The Federal Rules of Civil Procedure deal specifically with the preservation, retrieval, and
production of electronic data.
b. Advantages and Disadvantages
E-mail can provide useful, and sometimes damaging, information. But preserving, providing,
and reviewing e-evidence can be time-consuming and expensive.
After discovery, a pretrial hearing is held to clarify the issues, consider a settlement, and set rules for
The Seventh Amendment to the U.S. Constitutionand most state constitutions guarantee the right to a
If a jury trial is possible and has been requested, the jury is selected. Prospective jurors undergo voir
dire (questioning by the attorneys to determine impartiality).
III. The Trial
The trial begins with the attorneys’ opening statements. These statements concern facts that they ex-
pect to prove during the trial.
 
About two-thirds of all adult Internet users access social-network sites, such as Twitter and Facebook.a
Not surprisingly, jury members continue to access social media networks even when judges forbid them to do
The Federal Judicial Center queried judges about whether they could know if jurors had violated a social
media ban. Almost 80 percent said, no. Someone would have to have access to a juror’s postings and then
inform the court. When former Baltimore Mayor Sheila Dickson was being tried for corruption, five members
Many judges ban anyone from tweeting or using any type of social media while a trial is in process and
they are in the courtroom. Reporters, in contrast, advocate the use of social media to provide “play-by-play”
events for the public as they unfold. Judges argue that reporters may end up “feverishly” tweeting on their
smartphones and that such concerted action would distract jurors and witnesses. Judges do not want trials to
turn into circuses.
For several years now, journalists in the United Kingdom can legally use Twitter accounts during court
proceedings without requesting permission. The Lord Chief Justicethe most senior U.K. judgeissued
Practice Guidance Notes specifically for the “use of live text-based forms of communications (including
Why is it so difficult for judges to effectively prohibit social media communications from the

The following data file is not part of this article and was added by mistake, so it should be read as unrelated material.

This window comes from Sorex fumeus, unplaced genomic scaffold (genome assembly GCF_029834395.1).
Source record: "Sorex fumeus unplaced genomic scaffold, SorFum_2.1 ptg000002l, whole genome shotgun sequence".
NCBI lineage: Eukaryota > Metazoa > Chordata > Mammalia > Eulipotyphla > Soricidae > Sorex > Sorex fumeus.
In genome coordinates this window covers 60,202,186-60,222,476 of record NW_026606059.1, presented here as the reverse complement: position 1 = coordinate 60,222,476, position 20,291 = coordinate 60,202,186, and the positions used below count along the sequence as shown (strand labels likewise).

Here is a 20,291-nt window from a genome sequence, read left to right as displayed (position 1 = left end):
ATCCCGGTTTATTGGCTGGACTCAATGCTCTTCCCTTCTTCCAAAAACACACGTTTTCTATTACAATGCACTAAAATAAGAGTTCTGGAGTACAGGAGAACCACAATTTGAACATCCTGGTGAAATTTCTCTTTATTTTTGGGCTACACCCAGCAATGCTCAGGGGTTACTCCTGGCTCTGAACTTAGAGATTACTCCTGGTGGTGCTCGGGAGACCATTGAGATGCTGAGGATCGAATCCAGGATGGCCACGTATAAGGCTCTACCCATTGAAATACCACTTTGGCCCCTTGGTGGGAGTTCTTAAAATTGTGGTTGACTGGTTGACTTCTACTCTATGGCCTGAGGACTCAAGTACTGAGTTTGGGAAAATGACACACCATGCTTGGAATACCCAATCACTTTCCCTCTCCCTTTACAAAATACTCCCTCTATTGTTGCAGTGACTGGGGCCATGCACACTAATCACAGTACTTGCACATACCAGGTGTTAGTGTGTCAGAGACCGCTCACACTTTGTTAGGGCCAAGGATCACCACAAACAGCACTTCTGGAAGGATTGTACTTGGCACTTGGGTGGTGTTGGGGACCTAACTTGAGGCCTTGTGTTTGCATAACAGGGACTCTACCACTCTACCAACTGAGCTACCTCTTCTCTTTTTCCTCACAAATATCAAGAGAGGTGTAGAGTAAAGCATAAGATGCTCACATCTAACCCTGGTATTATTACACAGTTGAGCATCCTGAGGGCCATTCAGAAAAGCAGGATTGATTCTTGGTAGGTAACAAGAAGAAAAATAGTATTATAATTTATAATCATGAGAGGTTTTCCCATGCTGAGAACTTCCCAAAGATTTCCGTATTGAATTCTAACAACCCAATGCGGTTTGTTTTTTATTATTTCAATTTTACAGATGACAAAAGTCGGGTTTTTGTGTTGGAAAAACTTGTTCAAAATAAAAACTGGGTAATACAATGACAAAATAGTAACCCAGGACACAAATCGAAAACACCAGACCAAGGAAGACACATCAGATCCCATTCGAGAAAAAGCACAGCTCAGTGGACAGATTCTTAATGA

courtroom? Today, just about everyone can have as many Twitter, LinkedIn, Facebook, Google+, or other
These rules ensure that evidence presented during a trial is fair and reliable.
1. Evidence Must Be Relevant to the Issues
2. Hearsay Evidence Is Not Admissible
Because the plaintiff has the burden of proving his or her case, the plaintiff’s attorney calls and examines
the first witness. This is direct examination. The defendant’s attorney cross-examines the plaintiff’s wit-
ness, after which there is an opportunity for redirect and recross-examinations.
1. Expert Witnesses
A party can present the testimony of an expert witnessone who, by virtue of education, training,
skill, or experience, has scientific, technical, or other knowledge beyond that of an average person.
Unlike other witnesses, experts can offer opinions and conclusions about evidence in their areas of
2. Potential Motion and Judgment
In a jury trial, after the plaintiff’s case is presented, the defendant can move for a directed verdict,
which the judge grants if he or she believes that the jury could not find for the plaintiff. If this motion
is denied, the defendant’s attorney presents the defendant’s case.
Motions for a Directed Verdict and Motions for Summary Judgment
Under the Federal Rules of Civil Procedure, a party may move for a directed verdict: (a) after his or her
opponent’s opening statement, (b) at the conclusion of the opponent’s case, or (c) at the close of all the
evidence. Basically, a directed verdict is proper if the party with the burden of proof has presented no or
insufficient evidence on a critical issue. A party with the burden of persuasion on an issue is rarely entitled to
a directed verdict, since the party bears the risk of nonpersuasion, and usually, reasonable jurors may differ
on what evidence to believe. Thus, even if a party with the burden of persuasion produces substantial